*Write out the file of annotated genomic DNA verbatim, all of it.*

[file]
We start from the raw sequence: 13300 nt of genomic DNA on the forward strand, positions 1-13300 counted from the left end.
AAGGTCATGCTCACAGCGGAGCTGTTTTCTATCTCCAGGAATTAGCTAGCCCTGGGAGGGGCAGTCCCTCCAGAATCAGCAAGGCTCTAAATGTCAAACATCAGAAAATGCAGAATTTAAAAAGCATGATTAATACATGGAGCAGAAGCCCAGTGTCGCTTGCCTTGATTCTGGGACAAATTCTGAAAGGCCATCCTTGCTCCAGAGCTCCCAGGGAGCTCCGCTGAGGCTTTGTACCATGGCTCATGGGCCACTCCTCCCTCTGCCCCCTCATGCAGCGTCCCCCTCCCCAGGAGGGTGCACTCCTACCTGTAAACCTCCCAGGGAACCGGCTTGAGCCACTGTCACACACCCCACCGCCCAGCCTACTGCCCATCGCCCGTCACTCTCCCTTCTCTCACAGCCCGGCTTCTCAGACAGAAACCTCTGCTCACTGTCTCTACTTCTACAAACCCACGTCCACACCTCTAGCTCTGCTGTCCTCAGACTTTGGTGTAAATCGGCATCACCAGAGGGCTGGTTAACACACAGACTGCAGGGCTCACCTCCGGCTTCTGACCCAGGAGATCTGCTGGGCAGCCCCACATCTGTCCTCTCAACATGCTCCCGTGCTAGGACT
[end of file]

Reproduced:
We start from the raw sequence: 13300 nt of genomic DNA on the forward strand, positions 1-13300 counted from the left end.
AAGGTCATGCTCACAGCGGAGCTGTTTTCTATCTCCAGGAATTAGCTAGCCCTGGGAGGGGCAGTCCCTCCAGAATCAGCAAGGCTCTAAATGTCAAACATCAGAAAATGCAGAATTTAAAAAGCATGATTAATACATGGAGCAGAAGCCCAGTGTCGCTTGCCTTGATTCTGGGACAAATTCTGAAAGGCCATCCTTGCTCCAGAGCTCCCAGGGAGCTCCGCTGAGGCTTTGTACCATGGCTCATGGGCCACTCCTCCCTCTGCCCCCTCATGCAGCGTCCCCCTCCCCAGGAGGGTGCACTCCTACCTGTAAACCTCCCAGGGAACCGGCTTGAGCCACTGTCACACACCCCACCGCCCAGCCTACTGCCCATCGCCCGTCACTCTCCCTTCTCTCACAGCCCGGCTTCTCAGACAGAAACCTCTGCTCACTGTCTCTACTTCTACAAACCCACGTCCACACCTCTAGCTCTGCTGTCCTCAGACTTTGGTGTAAATCGGCATCACCAGAGGGCTGGTTAACACACAGACTGCAGGGCTCACCTCCGGCTTCTGACCCAGGAGATCTGCTGGGCAGCCCCACATCTGTCCTCTCAACATGCTCCCGTGCTAGGACT